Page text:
Eliminate Child Sleep Problems To Enhance Behavior
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Many children and teens have some kind of sleep disorder, whether it be sleep apnea, bed-wetting, periodic limb movement, narcolepsy, snoring or insomnia. Having one of these disorders can seriously affect your child’s daily routine, school performance and more.
Typically, excessive daytime sleepiness, learning or behavior problems, as well as many other symptoms, can be an indication of a sleep disorder. Sleep disorders have implications both for social-emotional adjustment and for school performance.
According to the National Institutes of Health, untreated sleep apnea can increase the risk for hypertension, hyperactivity, and may lead to irreversible neurological problems, learning disabilities, and aggressive behavior. Sleep-disordered breathing in children is a timely public health concern, given the increasing rates of obesity and hyperactivity in this population.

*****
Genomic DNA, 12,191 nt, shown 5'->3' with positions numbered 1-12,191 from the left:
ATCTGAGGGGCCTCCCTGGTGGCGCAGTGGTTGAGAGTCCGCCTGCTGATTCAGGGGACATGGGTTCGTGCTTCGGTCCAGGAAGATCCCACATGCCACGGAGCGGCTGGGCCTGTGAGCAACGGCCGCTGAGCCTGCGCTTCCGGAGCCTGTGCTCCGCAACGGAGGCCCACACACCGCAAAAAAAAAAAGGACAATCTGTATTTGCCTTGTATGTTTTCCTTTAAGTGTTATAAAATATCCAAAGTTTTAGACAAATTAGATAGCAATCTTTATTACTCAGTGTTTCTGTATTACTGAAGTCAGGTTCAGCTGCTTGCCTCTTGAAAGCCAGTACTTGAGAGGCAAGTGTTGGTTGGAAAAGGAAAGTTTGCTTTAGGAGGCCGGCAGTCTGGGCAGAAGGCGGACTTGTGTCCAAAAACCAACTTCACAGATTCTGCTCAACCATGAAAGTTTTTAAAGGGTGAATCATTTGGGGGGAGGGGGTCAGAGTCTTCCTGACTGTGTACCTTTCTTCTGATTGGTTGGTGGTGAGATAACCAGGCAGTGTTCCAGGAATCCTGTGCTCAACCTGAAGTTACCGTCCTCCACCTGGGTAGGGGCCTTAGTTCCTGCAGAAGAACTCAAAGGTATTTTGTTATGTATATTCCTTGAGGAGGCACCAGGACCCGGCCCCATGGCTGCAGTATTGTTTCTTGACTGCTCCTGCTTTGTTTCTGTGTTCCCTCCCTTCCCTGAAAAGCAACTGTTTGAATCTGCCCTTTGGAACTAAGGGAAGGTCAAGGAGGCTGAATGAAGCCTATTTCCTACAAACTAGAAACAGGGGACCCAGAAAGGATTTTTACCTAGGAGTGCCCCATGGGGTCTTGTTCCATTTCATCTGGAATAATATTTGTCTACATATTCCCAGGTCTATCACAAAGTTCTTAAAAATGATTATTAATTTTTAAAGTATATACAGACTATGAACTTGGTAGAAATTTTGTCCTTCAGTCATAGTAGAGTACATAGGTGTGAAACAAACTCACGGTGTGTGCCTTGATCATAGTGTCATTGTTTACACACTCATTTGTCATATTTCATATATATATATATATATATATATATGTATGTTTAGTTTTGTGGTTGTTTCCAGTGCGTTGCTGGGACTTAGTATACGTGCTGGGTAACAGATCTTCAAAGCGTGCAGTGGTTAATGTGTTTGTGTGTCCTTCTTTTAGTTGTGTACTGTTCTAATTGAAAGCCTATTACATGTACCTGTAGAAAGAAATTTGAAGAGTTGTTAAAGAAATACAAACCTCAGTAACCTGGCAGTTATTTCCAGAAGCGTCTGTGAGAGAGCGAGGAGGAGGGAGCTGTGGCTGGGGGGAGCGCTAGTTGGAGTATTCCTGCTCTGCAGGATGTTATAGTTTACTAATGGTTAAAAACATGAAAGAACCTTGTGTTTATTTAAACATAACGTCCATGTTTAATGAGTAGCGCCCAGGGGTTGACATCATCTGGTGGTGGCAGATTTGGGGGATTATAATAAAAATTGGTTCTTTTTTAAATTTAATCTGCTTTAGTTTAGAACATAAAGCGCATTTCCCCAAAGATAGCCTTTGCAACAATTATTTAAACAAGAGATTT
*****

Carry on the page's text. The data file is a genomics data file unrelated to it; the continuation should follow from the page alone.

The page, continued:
Symptoms for Your Child’s Physician to Check:
- Scalloped borders of the tongue
- Hyper-keratinized buccal mucosa (cheek tissue white)
- Small airway observed with tongue forward
- Enlarged tonsils
- Tooth damage due to grinding/bruxing
- Swollen gums due to mouth breathing
- High arched palate
Related Conditions & Risk Factors:
- Loud, irregular snoring Daytime sleepiness
- Morning headaches
- Weight gain
- Frequent nocturnal urination/Bed-wetting
- Craniofacial asymmetries Diabetes
- Poor School Performance
Pediatric sleep specialists estimate that 20-25% of all children and adolescents have a correctable sleep disorder occurring some time between 2 – 18 years of age. Approximately 15% of all teens and children’s sleep disorders will not disappear without some type of medical treatment or behavioral interventions. Many of these sleep disorders in children and teens need to be corrected as soon as possible, because they impair students’ school performance, behavioral and emotional self-control.